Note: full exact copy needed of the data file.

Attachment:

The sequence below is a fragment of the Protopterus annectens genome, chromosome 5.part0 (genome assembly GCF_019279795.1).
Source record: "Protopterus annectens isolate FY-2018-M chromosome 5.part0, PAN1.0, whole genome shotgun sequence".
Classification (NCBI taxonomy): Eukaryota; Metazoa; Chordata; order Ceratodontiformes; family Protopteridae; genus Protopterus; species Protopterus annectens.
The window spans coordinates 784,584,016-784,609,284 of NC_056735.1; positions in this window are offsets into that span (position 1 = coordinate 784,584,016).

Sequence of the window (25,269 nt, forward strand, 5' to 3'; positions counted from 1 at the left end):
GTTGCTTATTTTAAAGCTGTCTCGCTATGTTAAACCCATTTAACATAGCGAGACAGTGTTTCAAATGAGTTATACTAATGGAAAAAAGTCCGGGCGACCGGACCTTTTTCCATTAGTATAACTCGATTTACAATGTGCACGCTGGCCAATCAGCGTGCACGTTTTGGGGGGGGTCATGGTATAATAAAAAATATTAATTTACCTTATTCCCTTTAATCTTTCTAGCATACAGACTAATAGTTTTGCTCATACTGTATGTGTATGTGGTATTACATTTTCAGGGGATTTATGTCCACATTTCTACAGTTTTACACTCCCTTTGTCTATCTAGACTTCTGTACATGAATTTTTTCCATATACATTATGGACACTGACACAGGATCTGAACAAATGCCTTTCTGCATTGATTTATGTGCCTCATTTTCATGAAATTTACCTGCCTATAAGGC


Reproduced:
The sequence below is a fragment of the Protopterus annectens genome, chromosome 5.part0 (genome assembly GCF_019279795.1).
Source record: "Protopterus annectens isolate FY-2018-M chromosome 5.part0, PAN1.0, whole genome shotgun sequence".
Classification (NCBI taxonomy): Eukaryota; Metazoa; Chordata; order Ceratodontiformes; family Protopteridae; genus Protopterus; species Protopterus annectens.
The window spans coordinates 784,584,016-784,609,284 of NC_056735.1; positions in this window are offsets into that span (position 1 = coordinate 784,584,016).

Sequence of the window (25,269 nt, forward strand, 5' to 3'; positions counted from 1 at the left end):
GTTGCTTATTTTAAAGCTGTCTCGCTATGTTAAACCCATTTAACATAGCGAGACAGTGTTTCAAATGAGTTATACTAATGGAAAAAAGTCCGGGCGACCGGACCTTTTTCCATTAGTATAACTCGATTTACAATGTGCACGCTGGCCAATCAGCGTGCACGTTTTGGGGGGGGTCATGGTATAATAAAAAATATTAATTTACCTTATTCCCTTTAATCTTTCTAGCATACAGACTAATAGTTTTGCTCATACTGTATGTGTATGTGGTATTACATTTTCAGGGGATTTATGTCCACATTTCTACAGTTTTACACTCCCTTTGTCTATCTAGACTTCTGTACATGAATTTTTTCCATATACATTATGGACACTGACACAGGATCTGAACAAATGCCTTTCTGCATTGATTTATGTGCCTCATTTTCATGAAATTTACCTGCCTATAAGGC